Other generic recommendation for stone-formers is to reduce red meat protein in the diet. This is due to the fact that these contribute to uric acid and oxalate production in the urine, and reducing red meats can reduce risk. This is especially true for those patients who form uric acid stones. Reduction of oxalates in the diet has been recommended, but I find this sometimes hard to always do, not always knowing specifically what food that entails. Oxalates are high in colas (soda pops), teas, chocolate, and peanuts, and may be produced if one takes too much Vitamin C. Therefore it probably doesn’t hurt to back off on these foods, and also I believe one tends to lessen water intake when they’re drinking soda pops as the sweetness/sugar content tends to reduce the volume of intake. Reduction of sodium or salt in the diet has also been recommended to stone formers. The kidney handles excess salt in a manner to increase calcium excretion, so this recommendation should be followed where feasible. Remember this doesn’t just mean salt in the saltshaker, but also includes salty processed foods, and high salt drinks (Gatorade) and other high-sodium foods (you’ll just have to check the Nutrition Facts section on the food container!)
Reduction of calcium in the diet has long been touted as something all stone formers should do. In fact, a brochure in our office that you may have once received states this in the Prevention section on page 14. I believe that limiting calcium to the extreme without knowing more specifics about your particular system can be counter-productive, and recent studies have suggested this to be true. That’s not to say that massive calcium/dairy intake is advisable for stone formers, but strict adherence to a calcium free diet may NOT be in your better interest without knowing more about your blood and urine chemistries. Therefore, unless you’ve been specifically told, do NOT avoid dairy or calcium containing foods if you’re a stone former. However, if you’re drinking a gallon of milk, chewing 30 Tums, and then eating a quart of Blue Bell each evening, you may be overdoing it!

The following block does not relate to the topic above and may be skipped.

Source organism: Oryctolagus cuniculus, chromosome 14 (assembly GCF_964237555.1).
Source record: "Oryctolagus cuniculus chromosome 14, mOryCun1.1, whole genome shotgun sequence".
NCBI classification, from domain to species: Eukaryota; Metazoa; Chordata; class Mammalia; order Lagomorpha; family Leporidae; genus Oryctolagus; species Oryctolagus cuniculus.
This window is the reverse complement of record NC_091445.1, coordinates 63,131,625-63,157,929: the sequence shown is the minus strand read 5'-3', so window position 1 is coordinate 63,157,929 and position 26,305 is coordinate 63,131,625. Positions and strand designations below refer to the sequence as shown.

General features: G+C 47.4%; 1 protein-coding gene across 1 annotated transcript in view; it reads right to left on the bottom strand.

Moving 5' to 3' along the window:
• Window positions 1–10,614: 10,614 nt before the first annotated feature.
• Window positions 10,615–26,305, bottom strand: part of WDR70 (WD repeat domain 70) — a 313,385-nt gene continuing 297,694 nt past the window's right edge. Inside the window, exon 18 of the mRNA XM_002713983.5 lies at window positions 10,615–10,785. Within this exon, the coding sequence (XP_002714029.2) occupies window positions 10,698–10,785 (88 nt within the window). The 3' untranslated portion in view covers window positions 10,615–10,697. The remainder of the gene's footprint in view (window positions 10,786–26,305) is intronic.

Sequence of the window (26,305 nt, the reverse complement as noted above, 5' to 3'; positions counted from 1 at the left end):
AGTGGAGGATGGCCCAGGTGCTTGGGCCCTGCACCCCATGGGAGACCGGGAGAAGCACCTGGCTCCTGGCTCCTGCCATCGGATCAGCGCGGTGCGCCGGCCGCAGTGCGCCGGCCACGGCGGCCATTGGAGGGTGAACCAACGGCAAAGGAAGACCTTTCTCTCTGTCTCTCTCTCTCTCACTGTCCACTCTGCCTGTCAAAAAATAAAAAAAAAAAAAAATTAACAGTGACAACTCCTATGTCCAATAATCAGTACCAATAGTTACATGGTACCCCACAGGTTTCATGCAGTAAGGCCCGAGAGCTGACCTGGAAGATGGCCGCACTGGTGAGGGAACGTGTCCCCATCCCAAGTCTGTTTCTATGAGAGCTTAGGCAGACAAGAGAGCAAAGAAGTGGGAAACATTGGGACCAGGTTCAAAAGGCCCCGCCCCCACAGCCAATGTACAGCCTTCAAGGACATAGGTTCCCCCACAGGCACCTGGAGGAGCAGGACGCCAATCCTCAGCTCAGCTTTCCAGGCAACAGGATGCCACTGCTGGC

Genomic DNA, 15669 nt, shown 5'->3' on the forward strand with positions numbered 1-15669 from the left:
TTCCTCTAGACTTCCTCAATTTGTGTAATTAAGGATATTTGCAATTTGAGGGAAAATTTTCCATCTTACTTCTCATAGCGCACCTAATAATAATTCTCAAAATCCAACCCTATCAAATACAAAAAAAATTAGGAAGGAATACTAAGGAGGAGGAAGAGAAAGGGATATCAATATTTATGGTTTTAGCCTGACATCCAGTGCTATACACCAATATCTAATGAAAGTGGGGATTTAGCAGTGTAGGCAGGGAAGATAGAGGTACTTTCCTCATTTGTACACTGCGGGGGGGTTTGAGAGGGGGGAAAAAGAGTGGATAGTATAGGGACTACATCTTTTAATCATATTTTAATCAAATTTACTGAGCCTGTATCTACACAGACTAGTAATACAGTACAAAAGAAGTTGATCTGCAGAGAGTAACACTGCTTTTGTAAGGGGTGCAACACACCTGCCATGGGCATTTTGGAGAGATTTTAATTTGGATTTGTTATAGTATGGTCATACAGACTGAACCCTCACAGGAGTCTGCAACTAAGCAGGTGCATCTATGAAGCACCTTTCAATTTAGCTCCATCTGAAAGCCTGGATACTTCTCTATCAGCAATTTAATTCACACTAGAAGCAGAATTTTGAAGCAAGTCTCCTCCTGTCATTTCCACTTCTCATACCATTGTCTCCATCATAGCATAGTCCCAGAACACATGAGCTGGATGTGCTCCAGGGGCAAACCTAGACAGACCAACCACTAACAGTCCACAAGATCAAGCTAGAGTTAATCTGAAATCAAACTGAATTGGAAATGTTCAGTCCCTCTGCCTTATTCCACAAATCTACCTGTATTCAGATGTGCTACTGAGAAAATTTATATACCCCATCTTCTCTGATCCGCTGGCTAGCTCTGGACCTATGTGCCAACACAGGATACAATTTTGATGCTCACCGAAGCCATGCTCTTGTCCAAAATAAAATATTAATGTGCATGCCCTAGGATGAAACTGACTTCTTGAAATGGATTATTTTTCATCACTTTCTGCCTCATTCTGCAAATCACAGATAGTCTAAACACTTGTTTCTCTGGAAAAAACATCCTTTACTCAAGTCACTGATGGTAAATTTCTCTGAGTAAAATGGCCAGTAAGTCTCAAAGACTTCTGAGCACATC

To summarize the 3 main points of stone prevention:
- Increase fluid intake so as to make >2 liters of urine per day.
- Decrease red meat proteins and oxalates in the diet.
- Diminish sodium (salt) in the diet.
These generic recommendations are often enough for most folks to reduce their stone risk. If, however, you continue to form stones, or have other reason for a “work up”, then you may be referred to a nephrologist or other specialist to get a 24-hour urine collection as well as blood work to look for a metabolic abnormality. (*Please note that Dr. Admire often does his own metabolic workups, rather than referring patients to a nephrologist.) These abnormalities may require a strict diet, medication, or even more aggressive treatment if something unusual is detected. However, in many cases, even after the metabolic workup, the recommendations still come back to increase fluid intake and follow the generic dietary recommendations.
I hope this helps and I also hope you never have another stone! Our website bookstore, listed below, has several good selections in its “Bookstore” if you want to learn more!
Best of luck,
David L. Casey, MD
If you have an emergency, the ER is always available, or if you need to speak with the on-call physician for urgent questions, please dial: